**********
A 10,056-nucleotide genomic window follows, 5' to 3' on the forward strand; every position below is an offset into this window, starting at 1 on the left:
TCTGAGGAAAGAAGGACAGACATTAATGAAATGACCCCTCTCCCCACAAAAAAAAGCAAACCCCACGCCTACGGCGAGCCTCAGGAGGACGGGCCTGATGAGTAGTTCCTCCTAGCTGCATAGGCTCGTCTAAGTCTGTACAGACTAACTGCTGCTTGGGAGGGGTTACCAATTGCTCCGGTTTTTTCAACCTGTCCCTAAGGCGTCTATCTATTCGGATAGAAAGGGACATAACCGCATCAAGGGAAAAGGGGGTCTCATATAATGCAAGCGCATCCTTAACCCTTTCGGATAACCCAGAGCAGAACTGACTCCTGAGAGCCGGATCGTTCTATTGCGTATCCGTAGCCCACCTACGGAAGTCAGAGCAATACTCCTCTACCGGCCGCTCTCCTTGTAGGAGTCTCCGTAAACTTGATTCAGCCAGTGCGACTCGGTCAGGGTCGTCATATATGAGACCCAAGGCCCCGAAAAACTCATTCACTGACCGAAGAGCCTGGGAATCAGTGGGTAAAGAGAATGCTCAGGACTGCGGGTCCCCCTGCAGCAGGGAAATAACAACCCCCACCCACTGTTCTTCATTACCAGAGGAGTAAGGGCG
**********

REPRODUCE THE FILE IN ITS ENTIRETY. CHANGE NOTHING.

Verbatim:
A 10,056-nucleotide genomic window follows, 5' to 3' on the forward strand; every position below is an offset into this window, starting at 1 on the left:
TCTGAGGAAAGAAGGACAGACATTAATGAAATGACCCCTCTCCCCACAAAAAAAAGCAAACCCCACGCCTACGGCGAGCCTCAGGAGGACGGGCCTGATGAGTAGTTCCTCCTAGCTGCATAGGCTCGTCTAAGTCTGTACAGACTAACTGCTGCTTGGGAGGGGTTACCAATTGCTCCGGTTTTTTCAACCTGTCCCTAAGGCGTCTATCTATTCGGATAGAAAGGGACATAACCGCATCAAGGGAAAAGGGGGTCTCATATAATGCAAGCGCATCCTTAACCCTTTCGGATAACCCAGAGCAGAACTGACTCCTGAGAGCCGGATCGTTCTATTGCGTATCCGTAGCCCACCTACGGAAGTCAGAGCAATACTCCTCTACCGGCCGCTCTCCTTGTAGGAGTCTCCGTAAACTTGATTCAGCCAGTGCGACTCGGTCAGGGTCGTCATATATGAGACCCAAGGCCCCGAAAAACTCATTCACTGACCGAAGAGCCTGGGAATCAGTGGGTAAAGAGAATGCTCAGGACTGCGGGTCCCCCTGCAGCAGGGAAATAACAACCCCCACCCACTGTTCTTCATTACCAGAGGAGTAAGGGCG